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Another method for stropping plane irons is by applying a stropping compound. To strop a plane iron, apply a layer of the compound onto the surface and then rub it in the same direction as a 0.5 micron abrasive. Once that layer is dry, you can use the compound to touch up and polish the edge. After this, use a stropping compound to polish the iron’s surface again.

Setting up the tool in the honing guide

Before using your honing guide, you need to set up the jig. A jig has four steps, varying in depth. The deeper the tread, the lower the angle of honing. To make your own jig, cut a square or rectangular block of wood. Mark the dimensions of each step and cut the wood. You can find the correct step depth in your honing guide or follow the instructions included with it.

Honing guides range in price from $20 to $100. They consist of two halves: the clamp on one end holds the tool while the roller at the other end lets the tool travel back and forth. It can help you get a sharp edge. The guides vary in size and are designed to fit thin, straightedged tools. Some can also handle thick-shanked or tapered tools. The honing process is completed with a diamond plate and standard whetstone.

The Veritas honing guide is the predecessor to the Mk. II version. The company continues to make this model, despite the advent of personal computers. The Veritas honing guide is a convenient tool that’s easy to use. A small knob on the roller provides an easy way to micro-bevel any blade, whether it is a chisel, scissors, or other cutting tool.

Another type of honing guide is the Eclipse style. Like the “Eclipse” style, this one uses a single screw to operate the clamping jaws. It is designed to keep the cutting tool square to the roller and offers two clamping positions. The upper opening is designed for wide tools, while the lower one features a V-groove for thinner tools. You can adjust the upper and lower projections according to your needs, but the guide will only hold a small amount of tools at a time.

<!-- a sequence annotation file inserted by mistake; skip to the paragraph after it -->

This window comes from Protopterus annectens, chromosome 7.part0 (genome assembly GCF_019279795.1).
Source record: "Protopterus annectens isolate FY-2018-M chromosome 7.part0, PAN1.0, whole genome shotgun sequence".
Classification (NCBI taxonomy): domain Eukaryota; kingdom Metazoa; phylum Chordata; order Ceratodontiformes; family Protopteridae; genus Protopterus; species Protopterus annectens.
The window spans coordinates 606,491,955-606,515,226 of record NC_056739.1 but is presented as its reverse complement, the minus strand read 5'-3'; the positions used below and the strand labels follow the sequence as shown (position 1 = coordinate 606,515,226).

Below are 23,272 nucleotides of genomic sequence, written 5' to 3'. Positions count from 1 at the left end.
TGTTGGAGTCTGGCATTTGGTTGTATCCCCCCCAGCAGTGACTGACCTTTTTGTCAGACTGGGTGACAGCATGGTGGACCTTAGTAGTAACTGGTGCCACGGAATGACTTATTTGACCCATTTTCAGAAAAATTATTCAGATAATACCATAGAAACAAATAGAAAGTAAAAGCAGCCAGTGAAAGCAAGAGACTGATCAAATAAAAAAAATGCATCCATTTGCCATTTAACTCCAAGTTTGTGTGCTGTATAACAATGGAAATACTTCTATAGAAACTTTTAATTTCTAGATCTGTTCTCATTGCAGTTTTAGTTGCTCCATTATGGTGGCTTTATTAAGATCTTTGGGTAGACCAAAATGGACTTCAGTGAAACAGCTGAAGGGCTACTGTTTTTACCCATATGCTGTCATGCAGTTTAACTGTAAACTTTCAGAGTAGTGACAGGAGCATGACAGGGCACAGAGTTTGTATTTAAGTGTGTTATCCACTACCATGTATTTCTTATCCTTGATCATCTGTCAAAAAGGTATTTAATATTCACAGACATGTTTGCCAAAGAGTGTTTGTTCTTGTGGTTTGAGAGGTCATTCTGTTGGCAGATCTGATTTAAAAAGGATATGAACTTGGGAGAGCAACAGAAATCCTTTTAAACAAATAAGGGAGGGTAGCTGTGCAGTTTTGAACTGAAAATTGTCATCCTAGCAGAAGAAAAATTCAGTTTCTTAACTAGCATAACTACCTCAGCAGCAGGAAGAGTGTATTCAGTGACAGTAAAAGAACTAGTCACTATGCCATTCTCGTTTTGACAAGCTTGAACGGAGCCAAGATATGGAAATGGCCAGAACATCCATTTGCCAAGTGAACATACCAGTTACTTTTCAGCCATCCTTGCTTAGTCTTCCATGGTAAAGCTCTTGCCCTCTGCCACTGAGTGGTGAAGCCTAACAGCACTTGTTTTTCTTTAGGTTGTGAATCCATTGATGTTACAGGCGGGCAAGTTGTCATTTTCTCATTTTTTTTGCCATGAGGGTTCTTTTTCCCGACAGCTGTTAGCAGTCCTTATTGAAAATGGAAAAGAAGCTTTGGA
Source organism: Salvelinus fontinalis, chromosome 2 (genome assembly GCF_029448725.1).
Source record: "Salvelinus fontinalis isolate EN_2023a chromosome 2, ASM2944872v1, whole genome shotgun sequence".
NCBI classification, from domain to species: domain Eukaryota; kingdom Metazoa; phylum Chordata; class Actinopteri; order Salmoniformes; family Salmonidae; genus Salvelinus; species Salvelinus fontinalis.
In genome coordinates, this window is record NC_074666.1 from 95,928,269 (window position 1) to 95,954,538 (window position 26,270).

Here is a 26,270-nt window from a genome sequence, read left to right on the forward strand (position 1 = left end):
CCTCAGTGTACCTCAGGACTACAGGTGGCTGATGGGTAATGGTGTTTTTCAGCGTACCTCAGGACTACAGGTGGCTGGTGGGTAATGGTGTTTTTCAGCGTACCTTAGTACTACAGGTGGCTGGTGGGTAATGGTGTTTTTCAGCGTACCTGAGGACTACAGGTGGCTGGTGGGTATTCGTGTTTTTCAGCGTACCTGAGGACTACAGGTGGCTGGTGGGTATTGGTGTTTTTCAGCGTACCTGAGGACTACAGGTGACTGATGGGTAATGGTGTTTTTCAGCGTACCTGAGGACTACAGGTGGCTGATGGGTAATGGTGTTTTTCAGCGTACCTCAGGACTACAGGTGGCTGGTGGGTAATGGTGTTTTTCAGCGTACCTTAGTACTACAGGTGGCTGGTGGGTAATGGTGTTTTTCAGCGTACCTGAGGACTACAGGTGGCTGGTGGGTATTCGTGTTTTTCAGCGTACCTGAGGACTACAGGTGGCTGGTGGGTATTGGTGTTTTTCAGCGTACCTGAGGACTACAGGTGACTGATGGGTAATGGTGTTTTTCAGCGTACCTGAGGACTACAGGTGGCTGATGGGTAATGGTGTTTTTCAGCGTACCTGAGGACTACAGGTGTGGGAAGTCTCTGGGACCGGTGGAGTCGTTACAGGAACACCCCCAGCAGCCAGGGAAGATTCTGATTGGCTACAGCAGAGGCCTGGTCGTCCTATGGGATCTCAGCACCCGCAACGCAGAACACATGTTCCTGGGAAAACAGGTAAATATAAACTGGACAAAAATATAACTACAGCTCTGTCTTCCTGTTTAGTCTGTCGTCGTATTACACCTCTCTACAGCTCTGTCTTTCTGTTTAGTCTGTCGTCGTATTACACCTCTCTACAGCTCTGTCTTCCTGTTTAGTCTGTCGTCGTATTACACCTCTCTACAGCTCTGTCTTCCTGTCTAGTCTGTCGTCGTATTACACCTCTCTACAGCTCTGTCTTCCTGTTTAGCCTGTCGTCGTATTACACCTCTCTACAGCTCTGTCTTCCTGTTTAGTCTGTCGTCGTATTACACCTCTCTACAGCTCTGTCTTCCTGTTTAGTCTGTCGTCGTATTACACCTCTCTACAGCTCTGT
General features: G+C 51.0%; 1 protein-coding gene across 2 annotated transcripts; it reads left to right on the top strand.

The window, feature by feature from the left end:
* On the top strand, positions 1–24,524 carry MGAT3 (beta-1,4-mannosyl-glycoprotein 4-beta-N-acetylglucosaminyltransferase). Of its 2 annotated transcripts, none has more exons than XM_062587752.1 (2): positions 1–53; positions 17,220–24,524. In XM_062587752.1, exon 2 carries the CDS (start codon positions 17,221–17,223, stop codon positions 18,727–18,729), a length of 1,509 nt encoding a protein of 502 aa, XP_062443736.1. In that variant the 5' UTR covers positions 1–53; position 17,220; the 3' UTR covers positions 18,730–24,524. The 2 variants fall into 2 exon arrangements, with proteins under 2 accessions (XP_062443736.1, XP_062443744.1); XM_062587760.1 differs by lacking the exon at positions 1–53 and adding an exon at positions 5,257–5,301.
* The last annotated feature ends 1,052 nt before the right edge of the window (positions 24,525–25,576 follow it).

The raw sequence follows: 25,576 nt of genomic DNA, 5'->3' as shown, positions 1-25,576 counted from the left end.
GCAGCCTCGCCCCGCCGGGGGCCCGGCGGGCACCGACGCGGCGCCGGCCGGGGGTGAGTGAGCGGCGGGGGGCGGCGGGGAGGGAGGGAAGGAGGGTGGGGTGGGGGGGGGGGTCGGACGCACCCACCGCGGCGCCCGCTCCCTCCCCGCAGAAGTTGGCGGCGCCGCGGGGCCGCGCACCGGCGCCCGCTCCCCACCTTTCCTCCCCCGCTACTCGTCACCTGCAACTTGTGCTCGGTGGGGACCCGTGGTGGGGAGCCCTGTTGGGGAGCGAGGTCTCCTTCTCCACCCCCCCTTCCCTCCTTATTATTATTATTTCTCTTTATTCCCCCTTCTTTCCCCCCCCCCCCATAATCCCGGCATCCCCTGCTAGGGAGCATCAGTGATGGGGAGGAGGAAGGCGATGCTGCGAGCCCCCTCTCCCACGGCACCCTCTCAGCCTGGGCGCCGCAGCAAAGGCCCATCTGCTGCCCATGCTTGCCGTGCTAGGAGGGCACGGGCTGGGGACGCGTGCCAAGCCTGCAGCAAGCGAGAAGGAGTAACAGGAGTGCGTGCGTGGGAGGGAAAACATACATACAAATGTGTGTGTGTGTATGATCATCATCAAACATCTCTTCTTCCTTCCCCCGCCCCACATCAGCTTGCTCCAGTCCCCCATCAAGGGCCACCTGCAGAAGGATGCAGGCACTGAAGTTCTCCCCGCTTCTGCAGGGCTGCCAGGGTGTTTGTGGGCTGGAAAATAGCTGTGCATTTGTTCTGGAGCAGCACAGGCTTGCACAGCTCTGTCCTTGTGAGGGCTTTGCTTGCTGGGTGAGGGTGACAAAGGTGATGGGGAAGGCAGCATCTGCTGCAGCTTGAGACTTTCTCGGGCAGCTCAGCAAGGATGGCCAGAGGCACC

Using an oilstone

A traditional way of sharpening plane irons is to use an oilstone. To sharpen plane irons, place them on an oilstone and move them around in a figure-eight motion. The water stone should be soaked in water before use, while the oil stone should be wiped with fine cutting oil. To avoid clogging, both water and oilstones should be clean before use.

Oilstones come in a box with screws that attach to a scrap piece of timber or your work piece. When you are sharpening a plane iron, you must lubricate the stone with oil or water to make it more effective. You can also use a rag to clean the stone. Oilstones can get dusty and dirty over time, so you should wipe it down every few uses.

Oilstones are compatible with diamond stones, but they tend to be more aggressive than waterstones. If you plan to sharpen a large number of plane irons in a short time, waterstones are best for final sharpening. However, waterstones should be flattened after a few uses. This way, they can withstand multiple sharpening sessions. They should be used frequently, so you should use a shallow tray to contain the sharpening mess.